A federal appeals court in California this month made it easier for stockholders to pursue cases against financial institutions whose stock prices drop suddenly.
The Ninth Circuit Court of Appeals, ruling Dec. 9, said stockholders can build a case if they can provide conflicting public and private statements of a business's economic outlook.
Other courts, including the influential Second Circuit Court of Appeals in New York, have required stockholders to prove "a strong inference of fraudulent intent" before requiring an institution to provide documents and statements to plaintiffs. That standard is harder for shareholders to meet.
"It's a pain in the neck," American Bankers Association deputy general counsel Michael F. Crotty said of the Ninth Circuit decision. "We have been deprived of that opportunity to dismiss cases, and that is important."
The decision, according to Mr. Crotty, will allow stockholders to use lawsuits as clubs to force banks to settle meritless cases just to avoid high legal fees.
The Ninth Circuit's decision merely spells out what shareholders must prove to get a case started. Financial institutions may try to dismiss the lawsuit after plaintiffs receive documents, sworn statements, and other pieces of evidence.
In the case, stockholders of Glenfed Inc., which was the parent of California giant Glendale Federal Bank, argued that the thrift misled them in 1990 Securities and Exchange Commission filings by claiming that it could sell a real estate development subsidiary without a loss. But, at a board meeting, thrift officials said no market existed for development companies.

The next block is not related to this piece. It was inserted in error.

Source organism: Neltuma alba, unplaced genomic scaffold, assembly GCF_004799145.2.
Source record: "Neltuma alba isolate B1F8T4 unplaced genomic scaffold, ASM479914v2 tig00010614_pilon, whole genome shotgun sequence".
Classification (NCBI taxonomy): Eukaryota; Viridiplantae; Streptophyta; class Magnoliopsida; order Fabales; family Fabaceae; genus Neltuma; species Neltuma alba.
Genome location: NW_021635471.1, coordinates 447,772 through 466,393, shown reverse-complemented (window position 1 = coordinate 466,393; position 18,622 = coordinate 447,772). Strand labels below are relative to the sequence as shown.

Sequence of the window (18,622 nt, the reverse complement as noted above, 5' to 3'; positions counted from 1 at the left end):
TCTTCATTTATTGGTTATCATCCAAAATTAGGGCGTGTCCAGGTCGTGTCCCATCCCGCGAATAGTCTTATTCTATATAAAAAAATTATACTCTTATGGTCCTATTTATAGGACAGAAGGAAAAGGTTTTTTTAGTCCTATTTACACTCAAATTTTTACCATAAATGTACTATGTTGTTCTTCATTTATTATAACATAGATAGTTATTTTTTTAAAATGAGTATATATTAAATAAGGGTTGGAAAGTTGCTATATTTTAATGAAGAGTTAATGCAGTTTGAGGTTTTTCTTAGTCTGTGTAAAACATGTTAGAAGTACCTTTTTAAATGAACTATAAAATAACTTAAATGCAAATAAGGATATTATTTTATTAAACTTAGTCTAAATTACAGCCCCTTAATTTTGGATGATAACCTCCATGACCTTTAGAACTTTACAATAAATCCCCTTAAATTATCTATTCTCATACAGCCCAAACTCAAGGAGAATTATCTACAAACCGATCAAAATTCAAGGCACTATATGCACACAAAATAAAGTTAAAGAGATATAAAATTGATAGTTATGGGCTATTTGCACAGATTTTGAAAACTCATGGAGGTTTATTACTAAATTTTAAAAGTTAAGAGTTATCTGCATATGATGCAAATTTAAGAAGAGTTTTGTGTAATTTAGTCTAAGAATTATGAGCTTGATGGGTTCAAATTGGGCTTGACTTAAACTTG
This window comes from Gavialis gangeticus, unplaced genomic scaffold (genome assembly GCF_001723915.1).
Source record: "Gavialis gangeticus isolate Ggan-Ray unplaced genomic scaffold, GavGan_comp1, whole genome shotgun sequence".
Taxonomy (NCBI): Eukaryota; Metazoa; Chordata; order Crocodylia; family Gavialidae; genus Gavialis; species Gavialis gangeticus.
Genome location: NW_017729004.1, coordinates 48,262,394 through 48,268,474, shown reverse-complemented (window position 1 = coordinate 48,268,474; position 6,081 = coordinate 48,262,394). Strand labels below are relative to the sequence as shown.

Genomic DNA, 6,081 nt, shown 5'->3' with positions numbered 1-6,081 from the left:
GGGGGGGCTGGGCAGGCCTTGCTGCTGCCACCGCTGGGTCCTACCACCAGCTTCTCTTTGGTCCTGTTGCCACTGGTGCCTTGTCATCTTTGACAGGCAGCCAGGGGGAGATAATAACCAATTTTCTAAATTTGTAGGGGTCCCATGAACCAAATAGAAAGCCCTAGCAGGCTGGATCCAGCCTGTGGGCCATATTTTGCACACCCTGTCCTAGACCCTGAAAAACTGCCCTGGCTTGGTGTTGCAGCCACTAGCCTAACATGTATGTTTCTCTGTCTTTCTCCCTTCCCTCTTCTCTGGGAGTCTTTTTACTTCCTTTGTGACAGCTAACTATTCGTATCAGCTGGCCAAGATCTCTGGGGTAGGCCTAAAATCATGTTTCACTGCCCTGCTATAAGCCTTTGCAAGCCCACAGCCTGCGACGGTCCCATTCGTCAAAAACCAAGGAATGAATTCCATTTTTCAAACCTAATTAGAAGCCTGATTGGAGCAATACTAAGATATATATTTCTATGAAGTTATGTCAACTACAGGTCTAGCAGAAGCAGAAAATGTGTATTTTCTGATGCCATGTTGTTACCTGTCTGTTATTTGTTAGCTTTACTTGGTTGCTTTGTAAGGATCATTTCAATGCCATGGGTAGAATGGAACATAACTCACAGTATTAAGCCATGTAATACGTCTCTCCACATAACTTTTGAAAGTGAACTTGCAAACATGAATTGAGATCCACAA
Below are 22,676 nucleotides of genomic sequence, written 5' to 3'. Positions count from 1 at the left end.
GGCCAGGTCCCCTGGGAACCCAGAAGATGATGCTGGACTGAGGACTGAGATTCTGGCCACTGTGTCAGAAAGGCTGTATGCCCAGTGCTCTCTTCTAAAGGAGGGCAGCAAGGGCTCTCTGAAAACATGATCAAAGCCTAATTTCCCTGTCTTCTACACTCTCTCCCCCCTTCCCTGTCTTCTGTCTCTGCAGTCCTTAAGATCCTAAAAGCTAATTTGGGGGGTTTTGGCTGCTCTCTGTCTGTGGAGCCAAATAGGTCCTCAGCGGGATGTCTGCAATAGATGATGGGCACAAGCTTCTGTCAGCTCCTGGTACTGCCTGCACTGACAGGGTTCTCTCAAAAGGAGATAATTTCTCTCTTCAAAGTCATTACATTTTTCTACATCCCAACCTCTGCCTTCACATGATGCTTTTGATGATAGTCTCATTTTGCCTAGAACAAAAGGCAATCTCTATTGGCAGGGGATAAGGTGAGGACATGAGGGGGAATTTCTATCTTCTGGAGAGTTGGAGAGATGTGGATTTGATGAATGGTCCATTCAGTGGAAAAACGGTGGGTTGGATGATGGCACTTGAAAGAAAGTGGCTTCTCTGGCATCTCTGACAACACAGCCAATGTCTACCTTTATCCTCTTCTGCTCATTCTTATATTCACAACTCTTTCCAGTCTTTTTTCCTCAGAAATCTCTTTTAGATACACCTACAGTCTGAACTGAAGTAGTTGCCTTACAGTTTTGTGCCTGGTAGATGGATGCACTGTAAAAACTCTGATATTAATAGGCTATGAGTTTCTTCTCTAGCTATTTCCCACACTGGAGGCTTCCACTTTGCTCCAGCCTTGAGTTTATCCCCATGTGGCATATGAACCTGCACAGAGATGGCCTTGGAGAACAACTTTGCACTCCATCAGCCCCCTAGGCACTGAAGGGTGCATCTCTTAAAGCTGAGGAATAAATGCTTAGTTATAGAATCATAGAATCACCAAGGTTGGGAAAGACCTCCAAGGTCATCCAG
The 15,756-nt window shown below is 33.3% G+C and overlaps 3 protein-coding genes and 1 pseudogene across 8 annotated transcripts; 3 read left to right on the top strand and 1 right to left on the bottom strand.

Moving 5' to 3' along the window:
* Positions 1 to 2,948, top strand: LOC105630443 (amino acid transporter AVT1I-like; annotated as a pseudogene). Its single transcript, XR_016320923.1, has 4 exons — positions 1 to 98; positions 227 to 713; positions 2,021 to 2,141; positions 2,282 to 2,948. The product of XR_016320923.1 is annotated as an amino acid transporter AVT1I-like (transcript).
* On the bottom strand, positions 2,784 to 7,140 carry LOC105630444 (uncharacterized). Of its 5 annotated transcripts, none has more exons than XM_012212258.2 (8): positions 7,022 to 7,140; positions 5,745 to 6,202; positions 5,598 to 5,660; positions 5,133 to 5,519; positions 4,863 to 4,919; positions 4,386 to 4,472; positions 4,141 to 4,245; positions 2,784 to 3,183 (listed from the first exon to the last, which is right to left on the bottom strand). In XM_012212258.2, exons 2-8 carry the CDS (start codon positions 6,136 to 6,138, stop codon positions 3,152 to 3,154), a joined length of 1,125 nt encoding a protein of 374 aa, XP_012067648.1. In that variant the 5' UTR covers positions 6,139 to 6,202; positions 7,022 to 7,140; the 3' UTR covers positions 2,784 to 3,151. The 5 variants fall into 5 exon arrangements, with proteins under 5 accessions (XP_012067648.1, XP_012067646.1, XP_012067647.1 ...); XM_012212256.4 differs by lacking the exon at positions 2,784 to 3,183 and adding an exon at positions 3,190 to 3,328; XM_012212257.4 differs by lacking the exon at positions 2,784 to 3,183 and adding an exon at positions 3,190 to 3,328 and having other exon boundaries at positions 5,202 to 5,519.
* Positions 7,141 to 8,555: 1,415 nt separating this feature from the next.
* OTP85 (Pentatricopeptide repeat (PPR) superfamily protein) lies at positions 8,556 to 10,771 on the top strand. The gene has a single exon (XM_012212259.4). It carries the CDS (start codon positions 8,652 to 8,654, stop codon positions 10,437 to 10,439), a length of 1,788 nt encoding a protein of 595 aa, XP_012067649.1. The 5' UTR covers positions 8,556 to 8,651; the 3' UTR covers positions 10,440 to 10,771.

The stockholders asserted that this conflict shows that bank officials are guilty of securities fraud.
Stockholders also claim that six months before regulators required Glenfed to significantly boost its loan-loss reserve, the thrift reported that is was "secure and healthy."
Help for banks in the Ninth Circuit, which covers eight western states including California, could be near.
The split among appeals courts makes it more likely the U.S. Supreme Court will hear the Glenfed case if the bank appeals, Mr. Crotty said.
John Allebrand, a spokesman for the banking company, decline to comment on its plans.
Ronald Glancz, a partner with Venable, Baetjer, Howard & Civiletti law firm in Washington, D.C., said the case places banks in a tough spot.
"We've had situations, particularly in the Northeast, where the economy just turned," Mr. Glancz said. "What the shareholders are saying is you should have predicted it. That's just not possible."
The controversy among the different circuits centers on how specific a stockholder must be in a complaint. The stockholders say they cannot include details until after they've examined a bank's records and talked to its officers. Financial institutions, however, argue that stockholders must present enough details to show they have a legitimate claim.
"This is pretty key and different judges look at it differently," said banking attorney James F. Stapleton of Day, Berry & Howard.
"There can be nuances about how specific it can be."